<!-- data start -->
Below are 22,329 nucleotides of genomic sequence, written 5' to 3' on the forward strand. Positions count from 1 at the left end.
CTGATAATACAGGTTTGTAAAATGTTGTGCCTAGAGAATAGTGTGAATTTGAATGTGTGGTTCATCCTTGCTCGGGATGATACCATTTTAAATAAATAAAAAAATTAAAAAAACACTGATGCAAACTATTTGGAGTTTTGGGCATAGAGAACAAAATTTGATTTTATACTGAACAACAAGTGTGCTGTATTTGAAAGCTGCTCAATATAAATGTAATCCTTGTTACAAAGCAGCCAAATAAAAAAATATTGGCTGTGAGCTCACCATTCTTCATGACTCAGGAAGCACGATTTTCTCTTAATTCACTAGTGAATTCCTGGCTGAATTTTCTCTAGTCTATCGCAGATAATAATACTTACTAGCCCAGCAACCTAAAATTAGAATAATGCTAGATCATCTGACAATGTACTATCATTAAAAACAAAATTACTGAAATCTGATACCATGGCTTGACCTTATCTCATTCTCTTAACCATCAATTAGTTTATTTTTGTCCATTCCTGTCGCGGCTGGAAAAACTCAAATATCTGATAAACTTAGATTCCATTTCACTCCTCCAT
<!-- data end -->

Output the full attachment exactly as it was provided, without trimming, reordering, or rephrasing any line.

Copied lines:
Below are 22,329 nucleotides of genomic sequence, written 5' to 3' on the forward strand. Positions count from 1 at the left end.
CTGATAATACAGGTTTGTAAAATGTTGTGCCTAGAGAATAGTGTGAATTTGAATGTGTGGTTCATCCTTGCTCGGGATGATACCATTTTAAATAAATAAAAAAATTAAAAAAACACTGATGCAAACTATTTGGAGTTTTGGGCATAGAGAACAAAATTTGATTTTATACTGAACAACAAGTGTGCTGTATTTGAAAGCTGCTCAATATAAATGTAATCCTTGTTACAAAGCAGCCAAATAAAAAAATATTGGCTGTGAGCTCACCATTCTTCATGACTCAGGAAGCACGATTTTCTCTTAATTCACTAGTGAATTCCTGGCTGAATTTTCTCTAGTCTATCGCAGATAATAATACTTACTAGCCCAGCAACCTAAAATTAGAATAATGCTAGATCATCTGACAATGTACTATCATTAAAAACAAAATTACTGAAATCTGATACCATGGCTTGACCTTATCTCATTCTCTTAACCATCAATTAGTTTATTTTTGTCCATTCCTGTCGCGGCTGGAAAAACTCAAATATCTGATAAACTTAGATTCCATTTCACTCCTCCAT